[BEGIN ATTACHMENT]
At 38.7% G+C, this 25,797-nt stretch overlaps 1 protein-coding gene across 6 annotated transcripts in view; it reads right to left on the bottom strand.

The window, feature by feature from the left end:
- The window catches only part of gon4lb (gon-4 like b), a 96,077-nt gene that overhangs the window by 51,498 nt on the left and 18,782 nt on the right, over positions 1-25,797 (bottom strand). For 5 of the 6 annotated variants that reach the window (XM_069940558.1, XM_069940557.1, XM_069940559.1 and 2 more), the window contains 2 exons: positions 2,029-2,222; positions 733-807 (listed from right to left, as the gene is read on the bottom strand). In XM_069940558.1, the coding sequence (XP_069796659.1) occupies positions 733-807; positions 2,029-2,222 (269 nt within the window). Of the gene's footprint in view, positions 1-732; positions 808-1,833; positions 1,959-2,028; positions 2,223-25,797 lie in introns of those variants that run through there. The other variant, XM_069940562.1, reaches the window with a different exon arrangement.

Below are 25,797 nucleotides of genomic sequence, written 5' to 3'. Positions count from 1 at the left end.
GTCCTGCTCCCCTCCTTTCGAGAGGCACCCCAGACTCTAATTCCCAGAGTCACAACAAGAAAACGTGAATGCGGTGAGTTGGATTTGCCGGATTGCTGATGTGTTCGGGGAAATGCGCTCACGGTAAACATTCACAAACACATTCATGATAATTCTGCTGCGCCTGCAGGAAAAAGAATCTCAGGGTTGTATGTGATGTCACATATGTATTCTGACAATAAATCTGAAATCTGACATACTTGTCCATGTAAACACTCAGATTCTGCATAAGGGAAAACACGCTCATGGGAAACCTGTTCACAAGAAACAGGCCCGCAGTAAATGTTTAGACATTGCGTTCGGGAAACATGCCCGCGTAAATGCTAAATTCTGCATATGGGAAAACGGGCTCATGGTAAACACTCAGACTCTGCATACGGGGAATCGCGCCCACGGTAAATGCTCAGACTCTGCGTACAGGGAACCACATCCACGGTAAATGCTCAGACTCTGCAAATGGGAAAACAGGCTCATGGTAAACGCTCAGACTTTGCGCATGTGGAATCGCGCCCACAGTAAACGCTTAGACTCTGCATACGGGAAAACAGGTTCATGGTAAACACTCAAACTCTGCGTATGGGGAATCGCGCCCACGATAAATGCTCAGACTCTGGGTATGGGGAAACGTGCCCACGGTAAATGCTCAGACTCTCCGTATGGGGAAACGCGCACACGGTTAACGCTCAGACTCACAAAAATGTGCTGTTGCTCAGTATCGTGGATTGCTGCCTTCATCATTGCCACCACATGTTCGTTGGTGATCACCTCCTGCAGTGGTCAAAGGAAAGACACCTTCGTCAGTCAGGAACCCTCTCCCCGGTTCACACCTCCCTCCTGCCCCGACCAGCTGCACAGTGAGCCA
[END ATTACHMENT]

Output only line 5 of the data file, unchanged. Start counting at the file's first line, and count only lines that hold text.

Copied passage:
GTCCTGCTCCCCTCCTTTCGAGAGGCACCCCAGACTCTAATTCCCAGAGTCACAACAAGAAAACGTGAATGCGGTGAGTTGGATTTGCCGGATTGCTGATGTGTTCGGGGAAATGCGCTCACGGTAAACATTCACAAACACATTCATGATAATTCTGCTGCGCCTGCAGGAAAAAGAATCTCAGGGTTGTATGTGATGTCACATATGTATTCTGACAATAAATCTGAAATCTGACATACTTGTCCATGTAAACACTCAGATTCTGCATAAGGGAAAACACGCTCATGGGAAACCTGTTCACAAGAAACAGGCCCGCAGTAAATGTTTAGACATTGCGTTCGGGAAACATGCCCGCGTAAATGCTAAATTCTGCATATGGGAAAACGGGCTCATGGTAAACACTCAGACTCTGCATACGGGGAATCGCGCCCACGGTAAATGCTCAGACTCTGCGTACAGGGAACCACATCCACGGTAAATGCTCAGACTCTGCAAATGGGAAAACAGGCTCATGGTAAACGCTCAGACTTTGCGCATGTGGAATCGCGCCCACAGTAAACGCTTAGACTCTGCATACGGGAAAACAGGTTCATGGTAAACACTCAAACTCTGCGTATGGGGAATCGCGCCCACGATAAATGCTCAGACTCTGGGTATGGGGAAACGTGCCCACGGTAAATGCTCAGACTCTCCGTATGGGGAAACGCGCACACGGTTAACGCTCAGACTCACAAAAATGTGCTGTTGCTCAGTATCGTGGATTGCTGCCTTCATCATTGCCACCACATGTTCGTTGGTGATCACCTCCTGCAGTGGTCAAAGGAAAGACACCTTCGTCAGTCAGGAACCCTCTCCCCGGTTCACACCTCCCTCCTGCCCCGACCAGCTGCACAGTGAGCCA